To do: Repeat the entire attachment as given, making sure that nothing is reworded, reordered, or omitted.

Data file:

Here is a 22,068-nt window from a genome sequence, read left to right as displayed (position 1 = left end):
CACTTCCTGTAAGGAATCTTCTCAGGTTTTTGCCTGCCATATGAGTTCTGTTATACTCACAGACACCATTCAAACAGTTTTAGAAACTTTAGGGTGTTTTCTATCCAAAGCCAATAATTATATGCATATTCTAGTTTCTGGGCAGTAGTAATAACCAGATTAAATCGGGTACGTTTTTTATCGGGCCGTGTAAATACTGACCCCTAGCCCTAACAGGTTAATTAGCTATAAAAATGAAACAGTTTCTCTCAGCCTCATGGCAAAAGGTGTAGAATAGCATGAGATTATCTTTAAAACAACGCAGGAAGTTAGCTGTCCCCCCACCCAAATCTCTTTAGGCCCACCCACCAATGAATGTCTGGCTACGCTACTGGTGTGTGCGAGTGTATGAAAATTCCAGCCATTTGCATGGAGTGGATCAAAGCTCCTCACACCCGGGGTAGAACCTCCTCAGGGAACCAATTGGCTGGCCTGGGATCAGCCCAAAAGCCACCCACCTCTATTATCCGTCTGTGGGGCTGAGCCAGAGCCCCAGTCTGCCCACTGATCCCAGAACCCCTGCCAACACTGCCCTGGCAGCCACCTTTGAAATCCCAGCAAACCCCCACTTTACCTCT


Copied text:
Here is a 22,068-nt window from a genome sequence, read left to right as displayed (position 1 = left end):
CACTTCCTGTAAGGAATCTTCTCAGGTTTTTGCCTGCCATATGAGTTCTGTTATACTCACAGACACCATTCAAACAGTTTTAGAAACTTTAGGGTGTTTTCTATCCAAAGCCAATAATTATATGCATATTCTAGTTTCTGGGCAGTAGTAATAACCAGATTAAATCGGGTACGTTTTTTATCGGGCCGTGTAAATACTGACCCCTAGCCCTAACAGGTTAATTAGCTATAAAAATGAAACAGTTTCTCTCAGCCTCATGGCAAAAGGTGTAGAATAGCATGAGATTATCTTTAAAACAACGCAGGAAGTTAGCTGTCCCCCCACCCAAATCTCTTTAGGCCCACCCACCAATGAATGTCTGGCTACGCTACTGGTGTGTGCGAGTGTATGAAAATTCCAGCCATTTGCATGGAGTGGATCAAAGCTCCTCACACCCGGGGTAGAACCTCCTCAGGGAACCAATTGGCTGGCCTGGGATCAGCCCAAAAGCCACCCACCTCTATTATCCGTCTGTGGGGCTGAGCCAGAGCCCCAGTCTGCCCACTGATCCCAGAACCCCTGCCAACACTGCCCTGGCAGCCACCTTTGAAATCCCAGCAAACCCCCACTTTACCTCT